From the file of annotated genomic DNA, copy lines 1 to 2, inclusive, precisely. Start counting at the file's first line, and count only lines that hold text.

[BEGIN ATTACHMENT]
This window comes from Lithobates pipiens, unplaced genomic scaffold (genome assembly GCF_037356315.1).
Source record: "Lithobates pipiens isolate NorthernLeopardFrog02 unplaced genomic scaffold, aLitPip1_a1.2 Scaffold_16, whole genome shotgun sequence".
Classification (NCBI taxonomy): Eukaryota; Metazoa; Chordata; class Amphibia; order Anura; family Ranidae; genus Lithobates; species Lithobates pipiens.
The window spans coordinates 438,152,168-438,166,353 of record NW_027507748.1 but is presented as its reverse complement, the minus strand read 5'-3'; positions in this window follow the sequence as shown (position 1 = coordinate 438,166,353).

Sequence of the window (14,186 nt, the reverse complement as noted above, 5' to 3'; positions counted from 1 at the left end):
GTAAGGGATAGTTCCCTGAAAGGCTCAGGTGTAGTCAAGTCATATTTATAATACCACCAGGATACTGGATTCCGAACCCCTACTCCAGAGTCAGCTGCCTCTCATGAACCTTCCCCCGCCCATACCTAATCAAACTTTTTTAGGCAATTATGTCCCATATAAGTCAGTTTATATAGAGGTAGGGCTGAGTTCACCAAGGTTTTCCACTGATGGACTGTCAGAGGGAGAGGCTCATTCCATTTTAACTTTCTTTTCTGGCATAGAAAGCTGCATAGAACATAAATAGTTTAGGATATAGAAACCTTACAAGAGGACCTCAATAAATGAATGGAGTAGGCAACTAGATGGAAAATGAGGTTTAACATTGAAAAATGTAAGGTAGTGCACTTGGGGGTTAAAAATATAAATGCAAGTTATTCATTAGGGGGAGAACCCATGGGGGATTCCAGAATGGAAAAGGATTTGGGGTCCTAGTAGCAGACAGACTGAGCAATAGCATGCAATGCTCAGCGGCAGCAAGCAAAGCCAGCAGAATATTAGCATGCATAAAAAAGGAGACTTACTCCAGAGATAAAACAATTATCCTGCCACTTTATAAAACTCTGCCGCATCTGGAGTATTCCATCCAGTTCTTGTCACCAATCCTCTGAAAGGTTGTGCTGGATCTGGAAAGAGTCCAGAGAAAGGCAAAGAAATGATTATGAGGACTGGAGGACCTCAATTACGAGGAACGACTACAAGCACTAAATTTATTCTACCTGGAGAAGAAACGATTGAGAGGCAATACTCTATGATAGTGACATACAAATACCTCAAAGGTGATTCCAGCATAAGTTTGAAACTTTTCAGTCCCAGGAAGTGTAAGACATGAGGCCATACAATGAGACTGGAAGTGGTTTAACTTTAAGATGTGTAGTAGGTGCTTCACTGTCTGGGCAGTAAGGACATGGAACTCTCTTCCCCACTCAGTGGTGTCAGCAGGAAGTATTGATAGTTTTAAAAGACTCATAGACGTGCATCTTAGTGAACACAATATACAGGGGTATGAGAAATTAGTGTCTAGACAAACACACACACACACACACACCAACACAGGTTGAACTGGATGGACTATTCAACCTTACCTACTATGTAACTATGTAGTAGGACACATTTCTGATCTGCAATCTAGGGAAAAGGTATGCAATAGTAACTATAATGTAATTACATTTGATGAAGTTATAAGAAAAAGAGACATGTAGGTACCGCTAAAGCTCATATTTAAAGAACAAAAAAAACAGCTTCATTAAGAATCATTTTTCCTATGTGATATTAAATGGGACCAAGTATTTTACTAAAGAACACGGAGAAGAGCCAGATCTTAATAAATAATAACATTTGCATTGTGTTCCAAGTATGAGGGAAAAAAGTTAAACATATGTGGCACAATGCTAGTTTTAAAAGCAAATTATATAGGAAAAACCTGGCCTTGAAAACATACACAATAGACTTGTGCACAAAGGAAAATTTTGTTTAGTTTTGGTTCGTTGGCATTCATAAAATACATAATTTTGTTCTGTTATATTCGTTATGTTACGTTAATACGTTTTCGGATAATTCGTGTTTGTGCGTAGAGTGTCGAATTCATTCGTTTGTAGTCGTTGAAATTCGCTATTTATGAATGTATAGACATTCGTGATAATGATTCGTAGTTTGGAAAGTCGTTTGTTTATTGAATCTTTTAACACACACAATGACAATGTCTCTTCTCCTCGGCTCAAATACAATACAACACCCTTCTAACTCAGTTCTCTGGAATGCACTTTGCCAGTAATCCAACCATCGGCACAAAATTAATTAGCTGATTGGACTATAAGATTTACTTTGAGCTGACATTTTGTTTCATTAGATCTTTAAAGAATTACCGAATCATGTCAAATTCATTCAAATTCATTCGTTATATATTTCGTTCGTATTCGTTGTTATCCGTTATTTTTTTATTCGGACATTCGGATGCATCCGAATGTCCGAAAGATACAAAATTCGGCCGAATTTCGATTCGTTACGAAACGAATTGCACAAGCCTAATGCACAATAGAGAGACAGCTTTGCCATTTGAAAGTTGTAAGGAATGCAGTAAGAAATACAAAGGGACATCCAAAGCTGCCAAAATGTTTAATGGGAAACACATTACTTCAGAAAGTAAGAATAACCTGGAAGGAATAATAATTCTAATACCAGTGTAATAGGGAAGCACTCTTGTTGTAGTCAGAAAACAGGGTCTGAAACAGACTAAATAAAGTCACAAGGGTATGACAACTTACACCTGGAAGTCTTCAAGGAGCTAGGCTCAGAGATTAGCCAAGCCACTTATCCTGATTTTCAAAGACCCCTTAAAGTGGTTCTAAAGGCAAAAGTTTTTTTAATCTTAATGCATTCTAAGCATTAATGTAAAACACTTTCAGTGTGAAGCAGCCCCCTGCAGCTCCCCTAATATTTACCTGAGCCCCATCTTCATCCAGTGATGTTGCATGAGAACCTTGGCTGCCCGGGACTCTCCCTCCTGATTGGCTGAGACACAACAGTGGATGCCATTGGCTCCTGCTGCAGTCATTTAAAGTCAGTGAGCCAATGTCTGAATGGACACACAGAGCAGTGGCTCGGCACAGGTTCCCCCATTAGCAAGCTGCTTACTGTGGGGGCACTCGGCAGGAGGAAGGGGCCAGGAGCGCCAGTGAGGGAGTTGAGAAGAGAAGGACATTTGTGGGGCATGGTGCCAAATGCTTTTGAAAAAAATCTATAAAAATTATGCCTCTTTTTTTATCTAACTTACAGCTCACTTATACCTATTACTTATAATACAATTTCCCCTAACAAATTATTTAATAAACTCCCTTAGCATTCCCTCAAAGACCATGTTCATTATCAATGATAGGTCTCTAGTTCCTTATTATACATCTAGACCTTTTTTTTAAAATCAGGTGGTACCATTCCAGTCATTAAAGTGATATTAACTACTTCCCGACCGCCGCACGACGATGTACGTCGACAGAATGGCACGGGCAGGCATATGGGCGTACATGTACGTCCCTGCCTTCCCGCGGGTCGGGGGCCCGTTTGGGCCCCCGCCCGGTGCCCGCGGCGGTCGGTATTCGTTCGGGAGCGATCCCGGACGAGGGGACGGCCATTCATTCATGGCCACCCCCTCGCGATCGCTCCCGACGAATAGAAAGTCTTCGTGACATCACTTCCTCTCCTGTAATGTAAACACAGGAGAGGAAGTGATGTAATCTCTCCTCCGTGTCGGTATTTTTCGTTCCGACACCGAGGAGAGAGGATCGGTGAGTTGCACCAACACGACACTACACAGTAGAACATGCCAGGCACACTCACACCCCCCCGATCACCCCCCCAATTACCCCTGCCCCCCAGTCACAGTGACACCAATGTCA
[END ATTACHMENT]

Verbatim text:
This window comes from Lithobates pipiens, unplaced genomic scaffold (genome assembly GCF_037356315.1).
Source record: "Lithobates pipiens isolate NorthernLeopardFrog02 unplaced genomic scaffold, aLitPip1_a1.2 Scaffold_16, whole genome shotgun sequence".